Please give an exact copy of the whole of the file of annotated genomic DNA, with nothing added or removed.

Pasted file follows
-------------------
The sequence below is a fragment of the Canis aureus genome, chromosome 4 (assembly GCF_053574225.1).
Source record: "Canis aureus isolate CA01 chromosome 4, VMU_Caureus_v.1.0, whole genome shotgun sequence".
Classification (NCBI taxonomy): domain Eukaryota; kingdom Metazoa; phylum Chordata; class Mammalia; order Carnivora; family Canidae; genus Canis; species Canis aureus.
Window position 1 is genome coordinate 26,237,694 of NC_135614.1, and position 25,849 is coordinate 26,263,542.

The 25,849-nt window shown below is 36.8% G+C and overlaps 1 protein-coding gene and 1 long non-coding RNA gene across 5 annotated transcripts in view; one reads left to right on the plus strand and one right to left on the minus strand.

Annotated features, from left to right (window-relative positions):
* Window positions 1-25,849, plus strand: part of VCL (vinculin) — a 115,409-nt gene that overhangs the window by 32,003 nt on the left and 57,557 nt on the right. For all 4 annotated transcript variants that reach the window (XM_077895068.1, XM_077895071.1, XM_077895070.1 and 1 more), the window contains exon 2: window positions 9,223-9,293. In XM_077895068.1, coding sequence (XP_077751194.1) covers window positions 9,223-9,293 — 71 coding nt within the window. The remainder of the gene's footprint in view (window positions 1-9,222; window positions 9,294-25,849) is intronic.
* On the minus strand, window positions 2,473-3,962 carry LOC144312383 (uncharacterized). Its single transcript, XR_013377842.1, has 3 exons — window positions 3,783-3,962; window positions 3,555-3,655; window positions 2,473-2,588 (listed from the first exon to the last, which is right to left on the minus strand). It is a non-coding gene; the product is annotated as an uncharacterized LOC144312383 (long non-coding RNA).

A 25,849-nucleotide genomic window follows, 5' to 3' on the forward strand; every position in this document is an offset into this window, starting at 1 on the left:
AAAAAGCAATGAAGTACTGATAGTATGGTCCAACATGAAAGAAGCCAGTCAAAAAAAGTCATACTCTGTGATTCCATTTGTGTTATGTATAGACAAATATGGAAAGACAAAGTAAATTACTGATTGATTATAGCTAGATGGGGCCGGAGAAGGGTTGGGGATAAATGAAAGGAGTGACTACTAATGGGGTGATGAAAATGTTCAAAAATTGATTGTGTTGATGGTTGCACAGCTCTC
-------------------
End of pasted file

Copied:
The sequence below is a fragment of the Canis aureus genome, chromosome 4 (assembly GCF_053574225.1).
Source record: "Canis aureus isolate CA01 chromosome 4, VMU_Caureus_v.1.0, whole genome shotgun sequence".
Classification (NCBI taxonomy): domain Eukaryota; kingdom Metazoa; phylum Chordata; class Mammalia; order Carnivora; family Canidae; genus Canis; species Canis aureus.
Window position 1 is genome coordinate 26,237,694 of NC_135614.1, and position 25,849 is coordinate 26,263,542.

The 25,849-nt window shown below is 36.8% G+C and overlaps 1 protein-coding gene and 1 long non-coding RNA gene across 5 annotated transcripts in view; one reads left to right on the plus strand and one right to left on the minus strand.

Annotated features, from left to right (window-relative positions):
* Window positions 1-25,849, plus strand: part of VCL (vinculin) — a 115,409-nt gene that overhangs the window by 32,003 nt on the left and 57,557 nt on the right. For all 4 annotated transcript variants that reach the window (XM_077895068.1, XM_077895071.1, XM_077895070.1 and 1 more), the window contains exon 2: window positions 9,223-9,293. In XM_077895068.1, coding sequence (XP_077751194.1) covers window positions 9,223-9,293 — 71 coding nt within the window. The remainder of the gene's footprint in view (window positions 1-9,222; window positions 9,294-25,849) is intronic.
* On the minus strand, window positions 2,473-3,962 carry LOC144312383 (uncharacterized). Its single transcript, XR_013377842.1, has 3 exons — window positions 3,783-3,962; window positions 3,555-3,655; window positions 2,473-2,588 (listed from the first exon to the last, which is right to left on the minus strand). It is a non-coding gene; the product is annotated as an uncharacterized LOC144312383 (long non-coding RNA).

A 25,849-nucleotide genomic window follows, 5' to 3' on the forward strand; every position in this document is an offset into this window, starting at 1 on the left:
AAAAAGCAATGAAGTACTGATAGTATGGTCCAACATGAAAGAAGCCAGTCAAAAAAAGTCATACTCTGTGATTCCATTTGTGTTATGTATAGACAAATATGGAAAGACAAAGTAAATTACTGATTGATTATAGCTAGATGGGGCCGGAGAAGGGTTGGGGATAAATGAAAGGAGTGACTACTAATGGGGTGATGAAAATGTTCAAAAATTGATTGTGTTGATGGTTGCACAGCTCTC